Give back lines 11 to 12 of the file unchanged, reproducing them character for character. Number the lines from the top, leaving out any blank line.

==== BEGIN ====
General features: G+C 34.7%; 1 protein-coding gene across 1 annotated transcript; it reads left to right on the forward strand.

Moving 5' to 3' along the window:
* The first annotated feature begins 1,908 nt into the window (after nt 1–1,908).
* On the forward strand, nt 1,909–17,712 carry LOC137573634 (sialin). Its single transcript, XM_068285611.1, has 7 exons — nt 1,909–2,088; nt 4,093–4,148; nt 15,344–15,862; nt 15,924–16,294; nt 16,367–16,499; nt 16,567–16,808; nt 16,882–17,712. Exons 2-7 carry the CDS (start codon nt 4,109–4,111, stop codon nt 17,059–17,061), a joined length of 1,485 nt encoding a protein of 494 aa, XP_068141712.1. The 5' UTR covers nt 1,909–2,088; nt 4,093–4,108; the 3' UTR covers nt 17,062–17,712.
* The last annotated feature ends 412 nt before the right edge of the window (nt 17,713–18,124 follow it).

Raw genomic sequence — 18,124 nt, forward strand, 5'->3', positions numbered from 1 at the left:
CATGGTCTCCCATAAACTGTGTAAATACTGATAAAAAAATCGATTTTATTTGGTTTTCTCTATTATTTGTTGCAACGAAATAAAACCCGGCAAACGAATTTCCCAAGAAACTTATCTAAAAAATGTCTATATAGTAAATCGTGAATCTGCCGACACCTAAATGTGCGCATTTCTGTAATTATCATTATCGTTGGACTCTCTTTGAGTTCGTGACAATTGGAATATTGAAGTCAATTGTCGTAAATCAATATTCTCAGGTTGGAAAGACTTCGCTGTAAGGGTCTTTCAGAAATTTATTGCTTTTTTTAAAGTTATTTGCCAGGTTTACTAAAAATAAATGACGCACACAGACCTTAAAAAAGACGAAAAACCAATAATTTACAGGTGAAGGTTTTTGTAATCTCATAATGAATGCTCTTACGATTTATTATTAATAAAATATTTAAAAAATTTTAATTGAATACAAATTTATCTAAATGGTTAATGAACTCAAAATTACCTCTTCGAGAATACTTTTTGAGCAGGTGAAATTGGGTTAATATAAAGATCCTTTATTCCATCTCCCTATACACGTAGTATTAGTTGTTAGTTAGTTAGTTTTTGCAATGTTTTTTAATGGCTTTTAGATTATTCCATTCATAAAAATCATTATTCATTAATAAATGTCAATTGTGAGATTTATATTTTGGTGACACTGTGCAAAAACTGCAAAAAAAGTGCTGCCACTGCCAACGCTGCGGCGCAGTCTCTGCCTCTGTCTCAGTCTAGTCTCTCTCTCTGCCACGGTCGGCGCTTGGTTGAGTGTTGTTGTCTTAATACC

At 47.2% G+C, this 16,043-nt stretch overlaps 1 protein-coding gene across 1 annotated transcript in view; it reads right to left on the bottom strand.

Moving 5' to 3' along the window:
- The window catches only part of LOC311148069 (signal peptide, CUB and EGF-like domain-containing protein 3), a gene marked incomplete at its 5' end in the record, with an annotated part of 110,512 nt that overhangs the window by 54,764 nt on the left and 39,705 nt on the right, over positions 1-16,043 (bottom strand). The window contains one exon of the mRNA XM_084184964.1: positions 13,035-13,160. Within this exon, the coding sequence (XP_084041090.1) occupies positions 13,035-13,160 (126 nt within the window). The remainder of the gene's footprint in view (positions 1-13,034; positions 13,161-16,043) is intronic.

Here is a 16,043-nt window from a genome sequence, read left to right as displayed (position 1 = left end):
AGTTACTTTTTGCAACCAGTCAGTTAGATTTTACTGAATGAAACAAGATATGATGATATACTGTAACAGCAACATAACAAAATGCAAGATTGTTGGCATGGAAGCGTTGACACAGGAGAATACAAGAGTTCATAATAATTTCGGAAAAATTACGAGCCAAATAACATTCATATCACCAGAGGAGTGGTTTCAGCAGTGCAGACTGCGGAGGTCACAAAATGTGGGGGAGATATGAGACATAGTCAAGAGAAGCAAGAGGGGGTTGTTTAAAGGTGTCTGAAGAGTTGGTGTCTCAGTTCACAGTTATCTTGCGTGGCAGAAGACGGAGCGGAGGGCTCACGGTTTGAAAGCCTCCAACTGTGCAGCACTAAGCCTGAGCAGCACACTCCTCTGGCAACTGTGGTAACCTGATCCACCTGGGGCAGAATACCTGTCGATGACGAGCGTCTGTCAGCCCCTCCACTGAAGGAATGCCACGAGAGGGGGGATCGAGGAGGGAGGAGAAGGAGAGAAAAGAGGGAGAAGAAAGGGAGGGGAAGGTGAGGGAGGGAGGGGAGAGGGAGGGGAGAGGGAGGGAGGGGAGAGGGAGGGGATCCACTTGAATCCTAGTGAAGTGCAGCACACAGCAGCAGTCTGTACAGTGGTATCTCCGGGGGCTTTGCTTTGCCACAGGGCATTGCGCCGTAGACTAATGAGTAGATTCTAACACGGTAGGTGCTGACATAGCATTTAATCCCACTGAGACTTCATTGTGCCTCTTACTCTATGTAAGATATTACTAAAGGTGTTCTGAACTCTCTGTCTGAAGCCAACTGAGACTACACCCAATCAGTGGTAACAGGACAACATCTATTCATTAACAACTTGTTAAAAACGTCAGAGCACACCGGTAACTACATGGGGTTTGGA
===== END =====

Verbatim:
Here is a 16,043-nt window from a genome sequence, read left to right as displayed (position 1 = left end):
AGTTACTTTTTGCAACCAGTCAGTTAGATTTTACTGAATGAAACAAGATATGATGATATACTGTAACAGCAACATAACAAAATGCAAGATTGTTGGCATGGAAGCGTTGACACAGGAGAATACAAGAGTTCATAATAATTTCGGAAAAATTACGAGCCAAATAACATTCATATCACCAGAGGAGTGGTTTCAGCAGTGCAGACTGCGGAGGTCACAAAATGTGGGGGAGATATGAGACATAGTCAAGAGAAGCAAGAGGGGGTTGTTTAAAGGTGTCTGAAGAGTTGGTGTCTCAGTTCACAGTTATCTTGCGTGGCAGAAGACGGAGCGGAGGGCTCACGGTTTGAAAGCCTCCAACTGTGCAGCACTAAGCCTGAGCAGCACACTCCTCTGGCAACTGTGGTAACCTGATCCACCTGGGGCAGAATACCTGTCGATGACGAGCGTCTGTCAGCCCCTCCACTGAAGGAATGCCACGAGAGGGGGGATCGAGGAGGGAGGAGAAGGAGAGAAAAGAGGGAGAAGAAAGGGAGGGGAAGGTGAGGGAGGGAGGGGAGAGGGAGGGGAGAGGGAGGGAGGGGAGAGGGAGGGGATCCACTTGAATCCTAGTGAAGTGCAGCACACAGCAGCAGTCTGTACAGTGGTATCTCCGGGGGCTTTGCTTTGCCACAGGGCATTGCGCCGTAGACTAATGAGTAGATTCTAACACGGTAGGTGCTGACATAGCATTTAATCCCACTGAGACTTCATTGTGCCTCTTACTCTATGTAAGATATTACTAAAGGTGTTCTGAACTCTCTGTCTGAAGCCAACTGAGACTACACCCAATCAGTGGTAACAGGACAACATCTATTCATTAACAACTTGTTAAAAACGTCAGAGCACACCGGTAACTACATGGGGTTTGGA